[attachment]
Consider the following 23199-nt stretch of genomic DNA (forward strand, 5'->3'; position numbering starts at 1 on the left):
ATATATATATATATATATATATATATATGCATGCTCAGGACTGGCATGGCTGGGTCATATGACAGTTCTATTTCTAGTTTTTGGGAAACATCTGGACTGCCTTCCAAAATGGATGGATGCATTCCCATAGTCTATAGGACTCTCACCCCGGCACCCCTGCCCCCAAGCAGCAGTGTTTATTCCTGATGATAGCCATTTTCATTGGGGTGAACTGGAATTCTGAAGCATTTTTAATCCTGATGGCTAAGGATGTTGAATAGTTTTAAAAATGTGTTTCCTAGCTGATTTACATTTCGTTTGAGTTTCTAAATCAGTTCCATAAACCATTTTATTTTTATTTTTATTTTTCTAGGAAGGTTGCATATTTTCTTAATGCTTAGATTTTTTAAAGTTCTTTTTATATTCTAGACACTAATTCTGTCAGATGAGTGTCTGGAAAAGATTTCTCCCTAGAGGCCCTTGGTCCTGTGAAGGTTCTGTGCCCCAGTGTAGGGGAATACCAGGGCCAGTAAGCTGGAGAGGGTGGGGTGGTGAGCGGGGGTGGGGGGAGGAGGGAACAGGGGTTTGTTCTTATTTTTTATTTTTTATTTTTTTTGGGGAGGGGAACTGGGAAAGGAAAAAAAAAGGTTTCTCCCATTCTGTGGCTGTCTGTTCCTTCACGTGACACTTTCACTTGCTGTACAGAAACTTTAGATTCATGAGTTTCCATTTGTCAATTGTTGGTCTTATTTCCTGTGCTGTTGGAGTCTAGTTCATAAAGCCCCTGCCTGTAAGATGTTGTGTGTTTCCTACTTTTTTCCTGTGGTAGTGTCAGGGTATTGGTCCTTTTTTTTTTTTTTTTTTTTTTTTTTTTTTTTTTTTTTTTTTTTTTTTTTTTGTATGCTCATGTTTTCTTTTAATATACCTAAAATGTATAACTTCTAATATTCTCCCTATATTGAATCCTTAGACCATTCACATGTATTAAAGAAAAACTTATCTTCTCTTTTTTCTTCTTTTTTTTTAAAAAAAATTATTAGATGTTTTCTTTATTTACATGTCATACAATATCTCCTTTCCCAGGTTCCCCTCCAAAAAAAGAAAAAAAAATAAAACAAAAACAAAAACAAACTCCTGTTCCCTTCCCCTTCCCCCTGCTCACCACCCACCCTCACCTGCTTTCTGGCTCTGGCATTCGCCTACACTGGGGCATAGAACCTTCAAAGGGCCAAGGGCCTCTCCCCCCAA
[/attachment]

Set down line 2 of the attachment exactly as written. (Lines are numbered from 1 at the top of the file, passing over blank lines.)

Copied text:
ATATATATATATATATATATATATATATGCATGCTCAGGACTGGCATGGCTGGGTCATATGACAGTTCTATTTCTAGTTTTTGGGAAACATCTGGACTGCCTTCCAAAATGGATGGATGCATTCCCATAGTCTATAGGACTCTCACCCCGGCACCCCTGCCCCCAAGCAGCAGTGTTTATTCCTGATGATAGCCATTTTCATTGGGGTGAACTGGAATTCTGAAGCATTTTTAATCCTGATGGCTAAGGATGTTGAATAGTTTTAAAAATGTGTTTCCTAGCTGATTTACATTTCGTTTGAGTTTCTAAATCAGTTCCATAAACCATTTTATTTTTATTTTTATTTTTCTAGGAAGGTTGCATATTTTCTTAATGCTTAGATTTTTTAAAGTTCTTTTTATATTCTAGACACTAATTCTGTCAGATGAGTGTCTGGAAAAGATTTCTCCCTAGAGGCCCTTGGTCCTGTGAAGGTTCTGTGCCCCAGTGTAGGGGAATACCAGGGCCAGTAAGCTGGAGAGGGTGGGGTGGTGAGCGGGGGTGGGGGGAGGAGGGAACAGGGGTTTGTTCTTATTTTTTATTTTTTATTTTTTTTGGGGAGGGGAACTGGGAAAGGAAAAAAAAAGGTTTCTCCCATTCTGTGGCTGTCTGTTCCTTCACGTGACACTTTCACTTGCTGTACAGAAACTTTAGATTCATGAGTTTCCATTTGTCAATTGTTGGTCTTATTTCCTGTGCTGTTGGAGTCTAGTTCATAAAGCCCCTGCCTGTAAGATGTTGTGTGTTTCCTACTTTTTTCCTGTGGTAGTGTCAGGGTATTGGTCCTTTTTTTTTTTTTTTTTTTTTTTTTTTTTTTTTTTTTTTTTTTTTTTTTTTTGTATGCTCATGTTTTCTTTTAATATACCTAAAATGTATAACTTCTAATATTCTCCCTATATTGAATCCTTAGACCATTCACATGTATTAAAGAAAAACTTATCTTCTCTTTTTTCTTCTTTTTTTTTAAAAAAAATTATTAGATGTTTTCTTTATTTACATGTCATACAATATCTCCTTTCCCAGGTTCCCCTCCAAAAAAAGAAAAAAAAATAAAACAAAAACAAAAACAAACTCCTGTTCCCTTCCCCTTCCCCCTGCTCACCACCCACCCTCACCTGCTTTCTGGCTCTGGCATTCGCCTACACTGGGGCATAGAACCTTCAAAGGGCCAAGGGCCTCTCCCCCCAA